There are a variety of reasons your shoulder may be causing you pain. During our assessment, the focus is on WHY you have pain, rather than on the anatomical structure (i.e. disc, ligament, tendon, joint) involved. Once we know that answer, then we can find a solution.

Shoulder pain is typically more chronic so if we don't know the cause then we are only treating symptoms. That will not fix your pain permanently!

If the pain is acute (recent injury) from a specific incident then the therapist may be asking different questions to determine what treatment is required. The focus will be more on regaining range of motion and decreasing pain at the beginning.

For chronic shoulder pain, here are a few reasons you may be in pain but your therapist will be the one to assess your injury and create a treatment plan.


1) Postural dysfunction - Do you sit for long periods? Is your computer screen too small or too high/low for you? Are you reaching for your mouse? 

If the answer is Yes to any of these questions then it might be your posture which is creating the pain. Frequently we do not realize what position we are in at work or at home when we are doing our activities. 

We also need to remember to assess the neck when there is shoulder pain because frequently the pain is being sent to the shoulder from the neck.

2) Poor body mechanics - Are your arms out to the side or away from your body when lifting? Do you do a lot of overhead work? Do you do repetitive lifting/pushing/pulling for long periods? Do you do overhead sports?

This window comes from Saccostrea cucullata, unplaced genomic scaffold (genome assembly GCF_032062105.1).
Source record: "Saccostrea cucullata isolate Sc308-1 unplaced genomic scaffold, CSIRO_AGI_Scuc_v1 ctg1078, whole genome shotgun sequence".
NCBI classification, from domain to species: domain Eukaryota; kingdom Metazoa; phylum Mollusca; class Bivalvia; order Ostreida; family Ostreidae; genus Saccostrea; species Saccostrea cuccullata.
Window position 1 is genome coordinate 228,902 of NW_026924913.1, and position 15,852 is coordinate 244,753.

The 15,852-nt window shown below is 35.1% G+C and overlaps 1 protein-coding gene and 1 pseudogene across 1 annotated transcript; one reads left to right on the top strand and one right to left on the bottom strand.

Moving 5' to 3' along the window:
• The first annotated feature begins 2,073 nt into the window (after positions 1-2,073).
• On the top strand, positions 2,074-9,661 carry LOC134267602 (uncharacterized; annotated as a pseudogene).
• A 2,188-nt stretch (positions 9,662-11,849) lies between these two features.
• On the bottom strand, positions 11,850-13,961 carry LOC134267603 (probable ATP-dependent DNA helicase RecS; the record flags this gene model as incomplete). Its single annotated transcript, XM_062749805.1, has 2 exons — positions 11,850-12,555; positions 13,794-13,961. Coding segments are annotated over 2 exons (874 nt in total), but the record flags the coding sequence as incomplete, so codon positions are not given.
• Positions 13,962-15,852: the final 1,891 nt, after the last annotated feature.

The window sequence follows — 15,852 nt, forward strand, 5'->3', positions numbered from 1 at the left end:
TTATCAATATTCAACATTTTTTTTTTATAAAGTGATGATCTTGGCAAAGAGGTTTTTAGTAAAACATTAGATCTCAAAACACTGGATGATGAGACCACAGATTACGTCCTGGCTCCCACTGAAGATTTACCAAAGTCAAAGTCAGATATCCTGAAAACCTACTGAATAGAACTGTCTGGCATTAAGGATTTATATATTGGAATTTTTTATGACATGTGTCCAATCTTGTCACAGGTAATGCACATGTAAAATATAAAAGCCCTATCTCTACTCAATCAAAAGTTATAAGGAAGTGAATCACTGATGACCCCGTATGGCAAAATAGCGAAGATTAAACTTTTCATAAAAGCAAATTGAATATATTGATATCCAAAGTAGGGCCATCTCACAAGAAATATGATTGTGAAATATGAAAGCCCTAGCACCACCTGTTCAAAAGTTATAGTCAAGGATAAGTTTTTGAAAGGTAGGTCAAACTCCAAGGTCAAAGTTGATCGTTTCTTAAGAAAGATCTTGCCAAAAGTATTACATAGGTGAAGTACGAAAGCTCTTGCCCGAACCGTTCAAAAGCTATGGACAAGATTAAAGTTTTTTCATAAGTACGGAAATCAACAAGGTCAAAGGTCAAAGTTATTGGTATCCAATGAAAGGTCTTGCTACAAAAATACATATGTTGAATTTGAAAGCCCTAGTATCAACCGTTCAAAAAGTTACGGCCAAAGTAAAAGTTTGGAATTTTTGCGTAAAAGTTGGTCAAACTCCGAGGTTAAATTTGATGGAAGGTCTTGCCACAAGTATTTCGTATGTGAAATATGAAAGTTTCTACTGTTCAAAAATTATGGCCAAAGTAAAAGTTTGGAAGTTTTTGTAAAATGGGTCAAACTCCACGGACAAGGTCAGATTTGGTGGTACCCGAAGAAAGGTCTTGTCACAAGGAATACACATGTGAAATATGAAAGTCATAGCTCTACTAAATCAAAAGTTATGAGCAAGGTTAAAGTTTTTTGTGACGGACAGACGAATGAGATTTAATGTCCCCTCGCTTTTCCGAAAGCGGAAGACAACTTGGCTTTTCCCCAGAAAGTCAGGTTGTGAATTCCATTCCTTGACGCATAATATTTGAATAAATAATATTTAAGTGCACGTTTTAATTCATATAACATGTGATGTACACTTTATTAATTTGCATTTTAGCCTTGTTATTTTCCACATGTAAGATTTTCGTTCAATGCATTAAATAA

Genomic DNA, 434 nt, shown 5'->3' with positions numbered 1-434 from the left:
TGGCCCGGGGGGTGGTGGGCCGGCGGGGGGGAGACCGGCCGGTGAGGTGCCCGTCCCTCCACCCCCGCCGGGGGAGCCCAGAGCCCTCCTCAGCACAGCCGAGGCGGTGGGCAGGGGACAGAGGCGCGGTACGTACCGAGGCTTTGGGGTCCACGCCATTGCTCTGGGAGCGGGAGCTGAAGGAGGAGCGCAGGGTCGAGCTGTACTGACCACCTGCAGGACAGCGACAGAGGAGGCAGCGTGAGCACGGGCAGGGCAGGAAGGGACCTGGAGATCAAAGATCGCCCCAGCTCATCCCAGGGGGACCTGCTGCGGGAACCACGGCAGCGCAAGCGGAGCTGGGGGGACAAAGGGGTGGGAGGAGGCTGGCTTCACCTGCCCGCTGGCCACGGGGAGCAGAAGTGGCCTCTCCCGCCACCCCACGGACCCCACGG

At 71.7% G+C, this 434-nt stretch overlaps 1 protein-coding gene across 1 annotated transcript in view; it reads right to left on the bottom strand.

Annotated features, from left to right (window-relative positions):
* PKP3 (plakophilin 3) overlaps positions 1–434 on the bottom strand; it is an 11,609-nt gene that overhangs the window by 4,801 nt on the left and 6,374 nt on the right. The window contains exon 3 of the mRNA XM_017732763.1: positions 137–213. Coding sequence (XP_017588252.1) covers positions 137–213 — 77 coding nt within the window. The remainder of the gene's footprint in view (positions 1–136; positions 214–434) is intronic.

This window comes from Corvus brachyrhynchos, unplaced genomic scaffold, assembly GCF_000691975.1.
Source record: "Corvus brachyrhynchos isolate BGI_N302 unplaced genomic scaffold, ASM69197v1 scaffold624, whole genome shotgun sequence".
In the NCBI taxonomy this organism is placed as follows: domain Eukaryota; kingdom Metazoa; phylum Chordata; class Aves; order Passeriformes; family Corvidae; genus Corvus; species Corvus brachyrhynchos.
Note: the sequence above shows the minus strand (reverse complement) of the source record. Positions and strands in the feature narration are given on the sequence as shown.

If the answer is Yes to any of these questions then your body mechanics might be the cause of your pain! Frequently we overuse our upper body instead of using our whole body.

3) Muscle weakness - frequently a lack in strength in certain muscles, especially in the rotator cuff, will contribute to shoulder pain. The therapist will need to assess those muscles to see which ones are the problem.

4) Muscle tightness - if certain muscles are too tight then they are not able to move in the proper patterns. A muscle that is too tight or too stretched can be a problem!

Who can help you?

What might be involved in their treatment?

  1. Assessment of movement and strength
  2. Education - to teach you what is causing your pain and how to make it better as well as how to prevent it from returning in the future
  3. Exercises - teaching you how to do the proper exercises to decrease your pain and improve your strength and/or mobility
  4. Manual therapy - your therapist may need to release muscles or mobilize joints to improve their ability to move
  5. Referral back to family doctor for imaging or to a specialist - if the therapist feels there is a need for an Xray, U/S or MRI then they will contact your family physician to discuss it. They may also suggest a specialist's referral if treatment is not progressing as it should. 

Tips for improving your pain:

1. The strength exercises should be pain-free - if they are not then it usually means you are using the wrong muscles to do the exercises

2. Pay attention to your shoulder position during the exercises - how many you do is not important but how you do it is essential!

3. Strengthening the correct muscles is the key to most shoulder injuries!